I can see the map, or see that there's no map, because I've left our house in DC to check into a hotel in Arlington, so I have electricity -- and heat! -- to finish an article.
I know this storm is an Act of God, I know it is force majeure, I know a warmer climate overall is making for colder and harsher winters in the US Northeast, I know that DC has a lot of lush and beautiful trees that cause hellacious problems during storms because they drape over power lines, I know that brave and beleaguered crews are out there in the cold and dark. I know that weather in some place you aren't is inherently boring. And I know that people have problems 1000x worse than this. But -- not even the outage map? This is a version of another "here's how to make people feel out of control and anxious" strategy: the Amtrak policy, in NYC's Penn Station, of making everyone stand around in a big herd and stare at the departure board, waiting for the last-minute announcement of which track a train will be on so they can all rush toward it, rather than announcing it earlier and letting people form a line.
Earlier Pepco showed a shrewder PR approach with the map. It gave an estimated outage time of about 100 hours for much of DC and suburban Maryland -- and then improved it to 48 hours for a number of areas, making two nights without lights or heat seem like reason to rejoice.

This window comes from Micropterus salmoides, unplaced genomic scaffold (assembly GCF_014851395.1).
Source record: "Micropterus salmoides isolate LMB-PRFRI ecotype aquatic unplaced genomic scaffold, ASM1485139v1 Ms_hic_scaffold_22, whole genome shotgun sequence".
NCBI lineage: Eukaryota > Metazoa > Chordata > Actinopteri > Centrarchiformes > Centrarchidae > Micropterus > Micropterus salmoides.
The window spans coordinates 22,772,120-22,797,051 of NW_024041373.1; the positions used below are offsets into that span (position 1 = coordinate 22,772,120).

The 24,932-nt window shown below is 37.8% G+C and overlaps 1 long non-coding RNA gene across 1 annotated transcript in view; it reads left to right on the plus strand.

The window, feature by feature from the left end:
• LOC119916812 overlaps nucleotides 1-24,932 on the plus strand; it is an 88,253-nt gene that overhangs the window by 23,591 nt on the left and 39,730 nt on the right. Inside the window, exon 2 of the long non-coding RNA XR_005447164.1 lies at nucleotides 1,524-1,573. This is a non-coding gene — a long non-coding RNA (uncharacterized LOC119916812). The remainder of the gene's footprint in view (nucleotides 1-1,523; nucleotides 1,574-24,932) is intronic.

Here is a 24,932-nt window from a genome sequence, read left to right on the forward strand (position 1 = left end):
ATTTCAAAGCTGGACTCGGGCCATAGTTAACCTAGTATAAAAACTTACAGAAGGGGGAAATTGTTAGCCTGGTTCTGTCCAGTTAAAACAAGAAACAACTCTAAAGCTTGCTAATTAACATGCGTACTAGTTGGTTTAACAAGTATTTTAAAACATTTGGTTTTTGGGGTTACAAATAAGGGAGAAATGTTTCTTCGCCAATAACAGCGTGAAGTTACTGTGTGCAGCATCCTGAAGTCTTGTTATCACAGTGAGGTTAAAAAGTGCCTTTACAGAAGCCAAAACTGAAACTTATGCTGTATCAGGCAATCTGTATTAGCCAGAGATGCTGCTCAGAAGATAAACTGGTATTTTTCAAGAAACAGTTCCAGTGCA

Back to work. But, c'mon. Even a phony map would give us some little illusion of control. And I won't even get into my "collapsing American infrastructure" riff.
Update: Maps are back up, after only 16 hours of downtime. Showing that after two nights with no heat or power, much of Maryland and DC can expect two and a half nights more -- estimated on time is 11pm Sunday. Hmmm.
Update-update: Lights back on along our street and at our house after 45 hours. In the circumstances, expecting twice that long, I'm conditioned to say, "not that bad." Especially since I see, from the now-functioning service map, that there are scores of outages very close by. Solidarity with the 66,000 households in the DC area still in the dark and cold.